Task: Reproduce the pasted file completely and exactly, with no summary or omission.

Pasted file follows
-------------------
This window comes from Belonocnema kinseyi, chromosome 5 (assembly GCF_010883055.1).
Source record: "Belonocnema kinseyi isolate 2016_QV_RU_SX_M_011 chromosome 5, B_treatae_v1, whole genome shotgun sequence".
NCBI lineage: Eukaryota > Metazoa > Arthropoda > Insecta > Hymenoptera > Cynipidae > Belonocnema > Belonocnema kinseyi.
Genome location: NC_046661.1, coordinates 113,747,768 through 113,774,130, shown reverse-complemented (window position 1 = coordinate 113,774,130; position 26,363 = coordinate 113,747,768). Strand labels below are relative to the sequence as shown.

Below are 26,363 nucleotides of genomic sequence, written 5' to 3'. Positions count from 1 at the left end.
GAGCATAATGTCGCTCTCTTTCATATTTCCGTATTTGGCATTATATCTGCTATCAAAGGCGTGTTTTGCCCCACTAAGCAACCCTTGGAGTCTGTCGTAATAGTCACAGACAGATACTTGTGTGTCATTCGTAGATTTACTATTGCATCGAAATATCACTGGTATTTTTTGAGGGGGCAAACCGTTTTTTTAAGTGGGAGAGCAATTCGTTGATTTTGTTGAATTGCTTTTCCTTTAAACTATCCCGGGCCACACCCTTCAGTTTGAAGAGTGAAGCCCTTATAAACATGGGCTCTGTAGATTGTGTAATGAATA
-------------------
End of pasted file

This window comes from Belonocnema kinseyi, chromosome 5 (assembly GCF_010883055.1).
Source record: "Belonocnema kinseyi isolate 2016_QV_RU_SX_M_011 chromosome 5, B_treatae_v1, whole genome shotgun sequence".
NCBI lineage: Eukaryota > Metazoa > Arthropoda > Insecta > Hymenoptera > Cynipidae > Belonocnema > Belonocnema kinseyi.
Genome location: NC_046661.1, coordinates 113,747,768 through 113,774,130, shown reverse-complemented (window position 1 = coordinate 113,774,130; position 26,363 = coordinate 113,747,768). Strand labels below are relative to the sequence as shown.

Below are 26,363 nucleotides of genomic sequence, written 5' to 3'. Positions count from 1 at the left end.
GAGCATAATGTCGCTCTCTTTCATATTTCCGTATTTGGCATTATATCTGCTATCAAAGGCGTGTTTTGCCCCACTAAGCAACCCTTGGAGTCTGTCGTAATAGTCACAGACAGATACTTGTGTGTCATTCGTAGATTTACTATTGCATCGAAATATCACTGGTATTTTTTGAGGGGGCAAACCGTTTTTTTAAGTGGGAGAGCAATTCGTTGATTTTGTTGAATTGCTTTTCCTTTAAACTATCCCGGGCCACACCCTTCAGTTTGAAGAGTGAAGCCCTTATAAACATGGGCTCTGTAGATTGTGTAATGAATA